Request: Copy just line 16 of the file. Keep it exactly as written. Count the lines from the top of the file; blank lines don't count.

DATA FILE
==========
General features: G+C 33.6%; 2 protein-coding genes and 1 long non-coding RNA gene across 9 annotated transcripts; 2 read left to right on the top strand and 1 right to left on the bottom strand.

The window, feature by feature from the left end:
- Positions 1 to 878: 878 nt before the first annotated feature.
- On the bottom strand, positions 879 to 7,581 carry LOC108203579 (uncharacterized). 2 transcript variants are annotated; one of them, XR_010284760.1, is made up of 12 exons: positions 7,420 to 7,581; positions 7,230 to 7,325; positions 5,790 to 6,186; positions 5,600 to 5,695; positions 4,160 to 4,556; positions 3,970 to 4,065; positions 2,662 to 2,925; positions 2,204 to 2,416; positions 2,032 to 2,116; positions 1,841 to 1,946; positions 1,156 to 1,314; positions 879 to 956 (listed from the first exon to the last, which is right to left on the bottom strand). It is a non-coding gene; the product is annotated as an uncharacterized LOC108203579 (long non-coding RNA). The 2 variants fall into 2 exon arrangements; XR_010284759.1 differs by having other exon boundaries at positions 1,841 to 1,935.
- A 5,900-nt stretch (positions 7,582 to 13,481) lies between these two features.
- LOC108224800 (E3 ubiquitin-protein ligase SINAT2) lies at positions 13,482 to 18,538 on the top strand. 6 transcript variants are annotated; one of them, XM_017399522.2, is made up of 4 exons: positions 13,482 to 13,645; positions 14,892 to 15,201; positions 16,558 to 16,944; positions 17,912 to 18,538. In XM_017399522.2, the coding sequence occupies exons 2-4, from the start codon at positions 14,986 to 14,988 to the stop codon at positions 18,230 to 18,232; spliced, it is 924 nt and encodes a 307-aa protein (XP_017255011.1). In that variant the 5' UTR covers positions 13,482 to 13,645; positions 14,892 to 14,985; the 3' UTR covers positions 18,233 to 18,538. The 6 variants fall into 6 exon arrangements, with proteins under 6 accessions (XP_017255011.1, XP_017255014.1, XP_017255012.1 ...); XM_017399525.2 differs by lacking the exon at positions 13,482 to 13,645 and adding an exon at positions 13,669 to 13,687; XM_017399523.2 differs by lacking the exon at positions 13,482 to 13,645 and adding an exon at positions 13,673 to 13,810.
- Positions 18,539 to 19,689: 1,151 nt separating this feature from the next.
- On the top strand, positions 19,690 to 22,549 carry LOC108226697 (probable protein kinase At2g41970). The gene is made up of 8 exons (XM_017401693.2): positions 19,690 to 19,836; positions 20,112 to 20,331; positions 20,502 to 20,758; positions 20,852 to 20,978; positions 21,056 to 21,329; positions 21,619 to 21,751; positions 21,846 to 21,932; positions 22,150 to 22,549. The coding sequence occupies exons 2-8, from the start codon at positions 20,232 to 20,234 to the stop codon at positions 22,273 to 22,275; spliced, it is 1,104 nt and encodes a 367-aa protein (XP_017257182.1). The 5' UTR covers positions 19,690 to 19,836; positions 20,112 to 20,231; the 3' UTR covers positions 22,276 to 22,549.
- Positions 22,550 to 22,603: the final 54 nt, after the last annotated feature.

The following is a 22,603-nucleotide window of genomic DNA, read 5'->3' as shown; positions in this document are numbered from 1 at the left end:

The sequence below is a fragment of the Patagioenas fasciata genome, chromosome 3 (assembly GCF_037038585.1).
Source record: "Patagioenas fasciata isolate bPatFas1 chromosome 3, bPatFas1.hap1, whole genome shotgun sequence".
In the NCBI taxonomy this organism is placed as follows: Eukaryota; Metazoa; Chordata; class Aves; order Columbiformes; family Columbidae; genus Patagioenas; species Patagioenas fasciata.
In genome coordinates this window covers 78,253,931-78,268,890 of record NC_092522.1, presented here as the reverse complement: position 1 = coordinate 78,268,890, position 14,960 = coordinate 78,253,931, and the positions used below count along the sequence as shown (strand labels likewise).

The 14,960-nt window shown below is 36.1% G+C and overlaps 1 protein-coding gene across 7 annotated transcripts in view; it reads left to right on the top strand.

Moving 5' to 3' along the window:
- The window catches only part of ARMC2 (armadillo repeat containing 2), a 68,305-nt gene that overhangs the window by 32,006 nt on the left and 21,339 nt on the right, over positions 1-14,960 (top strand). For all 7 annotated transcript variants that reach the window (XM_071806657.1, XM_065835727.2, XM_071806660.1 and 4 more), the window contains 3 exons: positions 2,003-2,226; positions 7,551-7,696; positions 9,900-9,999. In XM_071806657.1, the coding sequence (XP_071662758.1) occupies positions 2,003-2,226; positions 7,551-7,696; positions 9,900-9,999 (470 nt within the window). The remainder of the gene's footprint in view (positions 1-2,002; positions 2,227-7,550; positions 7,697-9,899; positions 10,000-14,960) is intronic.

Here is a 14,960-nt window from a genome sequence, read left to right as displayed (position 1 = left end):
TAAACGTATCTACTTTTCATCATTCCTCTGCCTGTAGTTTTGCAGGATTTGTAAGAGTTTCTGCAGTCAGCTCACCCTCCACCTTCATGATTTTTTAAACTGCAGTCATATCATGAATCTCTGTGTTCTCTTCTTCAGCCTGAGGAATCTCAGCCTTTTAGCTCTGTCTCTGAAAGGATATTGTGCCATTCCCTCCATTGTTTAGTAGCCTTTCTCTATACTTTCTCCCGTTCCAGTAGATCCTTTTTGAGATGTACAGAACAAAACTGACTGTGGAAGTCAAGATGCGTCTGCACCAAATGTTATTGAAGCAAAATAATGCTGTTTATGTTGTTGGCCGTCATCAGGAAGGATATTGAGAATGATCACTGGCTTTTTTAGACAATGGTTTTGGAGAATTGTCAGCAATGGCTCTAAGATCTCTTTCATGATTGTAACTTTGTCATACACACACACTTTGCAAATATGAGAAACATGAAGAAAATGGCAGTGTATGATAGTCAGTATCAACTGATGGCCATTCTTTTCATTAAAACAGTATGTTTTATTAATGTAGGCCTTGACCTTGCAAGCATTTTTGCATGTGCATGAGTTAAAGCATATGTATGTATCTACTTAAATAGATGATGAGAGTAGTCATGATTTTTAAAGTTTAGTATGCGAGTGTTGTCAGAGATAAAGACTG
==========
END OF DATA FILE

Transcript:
Moving 5' to 3' along the window: